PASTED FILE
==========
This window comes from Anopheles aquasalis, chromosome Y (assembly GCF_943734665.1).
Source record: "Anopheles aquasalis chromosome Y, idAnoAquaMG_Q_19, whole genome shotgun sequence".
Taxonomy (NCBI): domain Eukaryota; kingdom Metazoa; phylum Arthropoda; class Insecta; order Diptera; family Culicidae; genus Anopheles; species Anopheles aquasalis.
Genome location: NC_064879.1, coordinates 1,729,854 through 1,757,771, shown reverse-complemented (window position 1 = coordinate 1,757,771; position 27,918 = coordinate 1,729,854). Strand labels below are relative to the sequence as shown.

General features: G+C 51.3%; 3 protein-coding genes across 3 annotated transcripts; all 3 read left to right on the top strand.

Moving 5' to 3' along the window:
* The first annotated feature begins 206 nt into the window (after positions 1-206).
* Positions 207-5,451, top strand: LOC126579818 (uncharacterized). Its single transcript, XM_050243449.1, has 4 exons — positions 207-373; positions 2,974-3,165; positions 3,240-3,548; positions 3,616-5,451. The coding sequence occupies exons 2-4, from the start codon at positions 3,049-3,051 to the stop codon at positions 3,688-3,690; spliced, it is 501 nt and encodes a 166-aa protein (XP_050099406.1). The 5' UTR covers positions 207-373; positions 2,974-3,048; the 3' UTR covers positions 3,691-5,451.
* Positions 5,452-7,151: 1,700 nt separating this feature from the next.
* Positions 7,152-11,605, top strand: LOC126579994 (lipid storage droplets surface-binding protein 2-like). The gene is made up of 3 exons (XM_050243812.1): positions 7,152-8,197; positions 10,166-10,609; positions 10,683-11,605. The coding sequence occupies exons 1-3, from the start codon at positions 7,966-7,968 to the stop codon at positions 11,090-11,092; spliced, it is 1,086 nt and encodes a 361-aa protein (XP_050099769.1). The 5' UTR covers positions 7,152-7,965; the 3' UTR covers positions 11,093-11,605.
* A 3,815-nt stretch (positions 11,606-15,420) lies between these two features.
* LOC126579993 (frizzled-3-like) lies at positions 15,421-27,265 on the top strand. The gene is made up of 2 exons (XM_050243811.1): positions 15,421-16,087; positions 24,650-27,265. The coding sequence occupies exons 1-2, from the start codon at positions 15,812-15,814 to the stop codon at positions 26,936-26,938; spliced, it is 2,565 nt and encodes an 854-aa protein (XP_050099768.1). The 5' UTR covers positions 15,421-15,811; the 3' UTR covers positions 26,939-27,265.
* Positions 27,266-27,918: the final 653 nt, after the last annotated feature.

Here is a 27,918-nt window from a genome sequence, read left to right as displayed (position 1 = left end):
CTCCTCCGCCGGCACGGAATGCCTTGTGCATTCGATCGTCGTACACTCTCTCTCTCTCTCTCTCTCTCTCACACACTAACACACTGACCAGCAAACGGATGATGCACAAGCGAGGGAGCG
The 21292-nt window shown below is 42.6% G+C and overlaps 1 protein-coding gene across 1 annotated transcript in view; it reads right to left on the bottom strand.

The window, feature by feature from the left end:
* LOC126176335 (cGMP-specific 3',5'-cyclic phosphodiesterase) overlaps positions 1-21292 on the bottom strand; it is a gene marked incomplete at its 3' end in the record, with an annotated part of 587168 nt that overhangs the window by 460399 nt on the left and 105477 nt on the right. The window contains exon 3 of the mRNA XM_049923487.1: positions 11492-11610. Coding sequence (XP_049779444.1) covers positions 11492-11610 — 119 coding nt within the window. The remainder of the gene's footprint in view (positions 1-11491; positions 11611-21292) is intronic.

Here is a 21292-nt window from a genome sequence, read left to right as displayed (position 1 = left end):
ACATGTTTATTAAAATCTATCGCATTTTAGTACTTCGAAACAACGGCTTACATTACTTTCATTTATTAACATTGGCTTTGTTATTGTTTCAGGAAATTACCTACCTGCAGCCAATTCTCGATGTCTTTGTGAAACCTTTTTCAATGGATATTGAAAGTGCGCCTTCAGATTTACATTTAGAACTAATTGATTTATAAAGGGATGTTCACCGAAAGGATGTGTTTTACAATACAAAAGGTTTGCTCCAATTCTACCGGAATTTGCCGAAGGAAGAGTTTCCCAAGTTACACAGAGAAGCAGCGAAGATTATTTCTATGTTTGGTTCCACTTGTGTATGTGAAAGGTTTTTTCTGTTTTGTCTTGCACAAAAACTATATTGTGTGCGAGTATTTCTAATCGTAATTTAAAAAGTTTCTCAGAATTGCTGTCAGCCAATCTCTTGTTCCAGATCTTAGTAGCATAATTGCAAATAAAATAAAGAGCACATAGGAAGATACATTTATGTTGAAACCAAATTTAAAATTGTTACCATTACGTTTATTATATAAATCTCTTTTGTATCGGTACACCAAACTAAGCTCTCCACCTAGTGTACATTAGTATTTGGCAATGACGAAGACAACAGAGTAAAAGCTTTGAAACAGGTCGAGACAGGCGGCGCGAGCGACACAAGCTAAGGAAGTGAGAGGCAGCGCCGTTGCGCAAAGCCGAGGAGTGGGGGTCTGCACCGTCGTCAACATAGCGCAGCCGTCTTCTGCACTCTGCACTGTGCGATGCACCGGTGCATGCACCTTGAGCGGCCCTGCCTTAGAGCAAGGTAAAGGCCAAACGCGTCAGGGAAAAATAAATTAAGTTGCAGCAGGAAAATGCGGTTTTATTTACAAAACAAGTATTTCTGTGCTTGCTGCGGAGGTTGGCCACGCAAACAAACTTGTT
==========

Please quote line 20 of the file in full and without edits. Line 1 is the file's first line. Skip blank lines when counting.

ACATGTTTATTAAAATCTATCGCATTTTAGTACTTCGAAACAACGGCTTACATTACTTTCATTTATTAACATTGGCTTTGTTATTGTTTCAGGAAATTACCTACCTGCAGCCAATTCTCGATGTCTTTGTGAAACCTTTTTCAATGGATATTGAAAGTGCGCCTTCAGATTTACATTTAGAACTAATTGATTTATAAAGGGATGTTCACCGAAAGGATGTGTTTTACAATACAAAAGGTTTGCTCCAATTCTACCGGAATTTGCCGAAGGAAGAGTTTCCCAAGTTACACAGAGAAGCAGCGAAGATTATTTCTATGTTTGGTTCCACTTGTGTATGTGAAAGGTTTTTTCTGTTTTGTCTTGCACAAAAACTATATTGTGTGCGAGTATTTCTAATCGTAATTTAAAAAGTTTCTCAGAATTGCTGTCAGCCAATCTCTTGTTCCAGATCTTAGTAGCATAATTGCAAATAAAATAAAGAGCACATAGGAAGATACATTTATGTTGAAACCAAATTTAAAATTGTTACCATTACGTTTATTATATAAATCTCTTTTGTATCGGTACACCAAACTAAGCTCTCCACCTAGTGTACATTAGTATTTGGCAATGACGAAGACAACAGAGTAAAAGCTTTGAAACAGGTCGAGACAGGCGGCGCGAGCGACACAAGCTAAGGAAGTGAGAGGCAGCGCCGTTGCGCAAAGCCGAGGAGTGGGGGTCTGCACCGTCGTCAACATAGCGCAGCCGTCTTCTGCACTCTGCACTGTGCGATGCACCGGTGCATGCACCTTGAGCGGCCCTGCCTTAGAGCAAGGTAAAGGCCAAACGCGTCAGGGAAAAATAAATTAAGTTGCAGCAGGAAAATGCGGTTTTATTTACAAAACAAGTATTTCTGTGCTTGCTGCGGAGGTTGGCCACGCAAACAAACTTGTT